Here’s where the problem lies

Leave applications and approvals are two of the most essential processes in your organisation. But trust bumbling tools, lost emails, and slapdash spreadsheets to make those a nightmare. Switching context becomes that much harder when you have to switch tools, too. No one wants to spend three hours between 45 windows to hit one green button.

And what about finding out who else is on leave at the same time without being sucked into a black hole of confusion? It seems impossible — until it isn’t. 

Here’s how we fixed it 

The Pause Slack integration makes it easy for your team members to apply for time off directly in Slack, using a simple /Pause command. As an approver, you get notified immediately. So you’re all set to review the details and approve or decline the application without leaving Slack.

By the way, you’re not wholly dependent on the bot’s notification alone (which means no waiting around for leave information). You can also use /Pause whenever you want to get the deets on who’s on leave from which team and during what period of time.  

To keep teams in the loop, you can customise the bot to send a list of everyone on leave each day or each week to your preferred Slack channel. They’ll go out at a fixed time of your choosing—9 AM for an early heads-up, for instance. Easy, unobtrusive and stress-free.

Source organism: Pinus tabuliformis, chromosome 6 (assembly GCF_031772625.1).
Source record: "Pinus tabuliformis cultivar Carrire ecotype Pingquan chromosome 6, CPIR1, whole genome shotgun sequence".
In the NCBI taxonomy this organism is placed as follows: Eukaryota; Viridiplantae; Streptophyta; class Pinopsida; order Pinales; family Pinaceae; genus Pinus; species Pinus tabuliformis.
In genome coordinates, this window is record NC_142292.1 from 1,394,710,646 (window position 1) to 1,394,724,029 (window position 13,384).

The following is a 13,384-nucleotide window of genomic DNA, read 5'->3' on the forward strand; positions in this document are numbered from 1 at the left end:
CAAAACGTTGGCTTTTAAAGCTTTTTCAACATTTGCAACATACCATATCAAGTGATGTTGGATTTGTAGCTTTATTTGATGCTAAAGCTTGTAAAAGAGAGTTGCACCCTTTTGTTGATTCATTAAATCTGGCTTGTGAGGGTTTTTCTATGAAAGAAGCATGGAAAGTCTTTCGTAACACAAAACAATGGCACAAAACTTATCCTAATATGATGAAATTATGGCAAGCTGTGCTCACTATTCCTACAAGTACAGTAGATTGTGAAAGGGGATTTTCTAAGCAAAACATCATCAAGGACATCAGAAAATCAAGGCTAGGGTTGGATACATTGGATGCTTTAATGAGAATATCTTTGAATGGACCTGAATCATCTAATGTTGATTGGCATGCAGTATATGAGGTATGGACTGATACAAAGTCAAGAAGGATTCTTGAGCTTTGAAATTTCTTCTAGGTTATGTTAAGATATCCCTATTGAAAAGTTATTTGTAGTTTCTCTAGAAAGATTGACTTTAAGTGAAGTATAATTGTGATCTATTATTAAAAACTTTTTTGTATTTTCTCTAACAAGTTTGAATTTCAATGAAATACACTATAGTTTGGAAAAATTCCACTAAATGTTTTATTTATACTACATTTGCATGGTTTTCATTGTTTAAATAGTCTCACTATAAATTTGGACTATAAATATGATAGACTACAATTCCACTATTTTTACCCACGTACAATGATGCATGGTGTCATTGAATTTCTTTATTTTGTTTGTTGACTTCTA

One last thing. We’ve also built this nifty little emoji feature. It subtly but surely tells you if the person you’re about to message is on leave by showing a 🌴 emoji next to their name on Slack.

Get daily time-off summaries when you add Pause, a leave management and team planning tool, to your Slack workspace.

Behind the scenes 

We pride ourselves on making software obvious. That involves building thoughtfully and doing all the heavy lifting so that, for our users, using Pause is a breeze. Here’s a glimpse at the principles that guided us and how we made the Slack Integration feature a no-brainer. 

Don’t make them pull, just push what’s relevant

We push all relevant information to our users so they don’t have to go hunting. They don’t need to feel bombarded by irrelevant details, or worry about missing something important. We thought (and iterated) long and hard about what goes into public channels and what’s better sent over DMs, to walk that fine line. The final decision: the list of those on leave today or this week goes to public channels. Only approval requests and individual leave status updates go over DMs.  

Enable switching contexts without switching tools

If context-switching is a productivity killer, then tool-switching stomps all over its grave. That defeats the purpose of buying a product like Pause in the first place. This is why, although we built an interface that works seamlessly on both mobile and web (despite being a tool that sells for just a dollar per user), we kept our egos in a musty back drawer. We’ve done everything possible to ensure users don’t have to leave Slack—their most-used workplace tool—to take time off or see who else is off.